As is United’s way, there were moments which Wolves rued as badly as Doherty’s error. Nouha Dicko failed to tuck away an early lob after a dreadful header from Eunan O’Kane – the only error from a midfielder whose industry was exceptional – and Rob Green pulled off a point-blank block to deny Joao Teixeira. Charlie Taylor’s sliding tackle in front of goal denied Helder Costa a tap-in but when Leeds eventually offered a threat in the final minutes of the first half, Wolves’ hide was quickly exposed. Sacko chipped an effort against the crossbar after outpacing Doherty and Roofe was inches away from glancing home a header at the end of Taylor’s 40th minute cross.
As play raged through periods of entertainment and periods of abject scrappiness, referee Stuart Attwell came under the cosh from the home crowd. He stood up, all the same, to three penalty appeals from Leeds, one of which – a sliding tackle by Danny Batth on Chris Wood – looked very convincing. Wolves broke their transfer record to sign Ivan Cavaleiro from Monaco and when Zenga sent him on a substitute on 63 minutes, the game swung quickly in their favour. But just as Wood was becoming isolated up front, Doherty blundered and Silvio put through his own net. Wood was inches from drilling a volley beyond Carl Ikeme long before Costa slammed a last-gasp sitter over Green’s bar.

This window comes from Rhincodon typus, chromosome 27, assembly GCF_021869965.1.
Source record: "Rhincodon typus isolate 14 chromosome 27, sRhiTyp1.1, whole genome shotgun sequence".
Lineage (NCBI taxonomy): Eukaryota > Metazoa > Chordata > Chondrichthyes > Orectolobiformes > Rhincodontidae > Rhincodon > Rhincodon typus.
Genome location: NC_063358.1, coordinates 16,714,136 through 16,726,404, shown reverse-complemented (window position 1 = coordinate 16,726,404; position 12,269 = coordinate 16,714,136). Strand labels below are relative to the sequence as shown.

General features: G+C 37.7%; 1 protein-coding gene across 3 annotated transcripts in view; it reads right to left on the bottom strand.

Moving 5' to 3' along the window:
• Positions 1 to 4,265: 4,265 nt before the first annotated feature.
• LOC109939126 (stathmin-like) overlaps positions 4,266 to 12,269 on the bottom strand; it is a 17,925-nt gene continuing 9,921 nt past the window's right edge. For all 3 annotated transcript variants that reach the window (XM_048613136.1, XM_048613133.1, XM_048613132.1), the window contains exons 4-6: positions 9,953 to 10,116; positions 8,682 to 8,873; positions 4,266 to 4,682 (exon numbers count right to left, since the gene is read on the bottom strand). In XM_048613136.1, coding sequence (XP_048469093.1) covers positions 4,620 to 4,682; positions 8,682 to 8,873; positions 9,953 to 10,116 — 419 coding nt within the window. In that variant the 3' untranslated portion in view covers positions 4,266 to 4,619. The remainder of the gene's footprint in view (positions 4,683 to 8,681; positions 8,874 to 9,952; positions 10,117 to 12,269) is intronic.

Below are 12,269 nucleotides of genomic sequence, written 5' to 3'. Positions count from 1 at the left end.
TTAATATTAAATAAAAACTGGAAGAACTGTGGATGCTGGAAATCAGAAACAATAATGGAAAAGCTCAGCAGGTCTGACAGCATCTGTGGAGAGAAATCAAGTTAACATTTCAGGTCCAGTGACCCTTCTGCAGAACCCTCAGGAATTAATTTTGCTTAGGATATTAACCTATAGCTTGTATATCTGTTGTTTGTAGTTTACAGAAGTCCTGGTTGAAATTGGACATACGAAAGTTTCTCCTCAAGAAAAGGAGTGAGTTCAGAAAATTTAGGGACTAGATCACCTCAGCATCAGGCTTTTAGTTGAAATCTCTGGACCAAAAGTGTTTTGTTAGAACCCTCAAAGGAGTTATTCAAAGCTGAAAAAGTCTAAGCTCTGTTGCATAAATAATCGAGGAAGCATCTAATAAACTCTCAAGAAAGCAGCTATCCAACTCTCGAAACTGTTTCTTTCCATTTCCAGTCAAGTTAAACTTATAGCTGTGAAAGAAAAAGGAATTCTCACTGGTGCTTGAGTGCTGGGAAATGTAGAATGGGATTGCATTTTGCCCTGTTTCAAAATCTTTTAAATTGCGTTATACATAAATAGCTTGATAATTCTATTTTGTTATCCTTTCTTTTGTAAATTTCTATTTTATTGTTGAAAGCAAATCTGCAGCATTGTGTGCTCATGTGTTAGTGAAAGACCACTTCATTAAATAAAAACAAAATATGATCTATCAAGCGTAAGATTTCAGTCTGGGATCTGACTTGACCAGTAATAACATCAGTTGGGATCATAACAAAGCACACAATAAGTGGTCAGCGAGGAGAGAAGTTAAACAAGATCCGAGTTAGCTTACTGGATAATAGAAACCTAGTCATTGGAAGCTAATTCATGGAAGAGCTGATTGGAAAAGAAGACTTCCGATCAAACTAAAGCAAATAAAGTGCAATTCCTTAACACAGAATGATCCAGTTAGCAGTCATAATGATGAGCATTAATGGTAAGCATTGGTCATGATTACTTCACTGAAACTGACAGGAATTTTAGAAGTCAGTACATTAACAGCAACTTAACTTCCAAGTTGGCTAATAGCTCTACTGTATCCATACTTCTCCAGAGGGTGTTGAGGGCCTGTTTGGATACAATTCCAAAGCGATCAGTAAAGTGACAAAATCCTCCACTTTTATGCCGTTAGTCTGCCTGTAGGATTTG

As Monk said afterwards, goals change games and Silvio’s concession portrayed Wolves in a poor light; loaded with signings who suitability for the Championship is far from proven. In the final minutes, Batth abandoned his defensive post and played as a centre-forward, the only die Zenga had left to roll. Mindful of the attention which was paid to his substitutions against Wigan, Monk reserved his for the last few minutes.
“I thought we saw the game out quite comfortably,” Monk said. “A win away from home, a clean sheet – you’ve got to be happy. We’re really competitive and it’s never easy coming away from home. We’ve done really well at home but we wanted to make our away record better. It was a typical Championship performance where you have to dig in. “Gradually we’re getting there. If we can keep picking up results then that gives confidence and we should start looking above, trying to claw teams in.”
In a packed twilight zone directly below the top six, his squad are sticking around.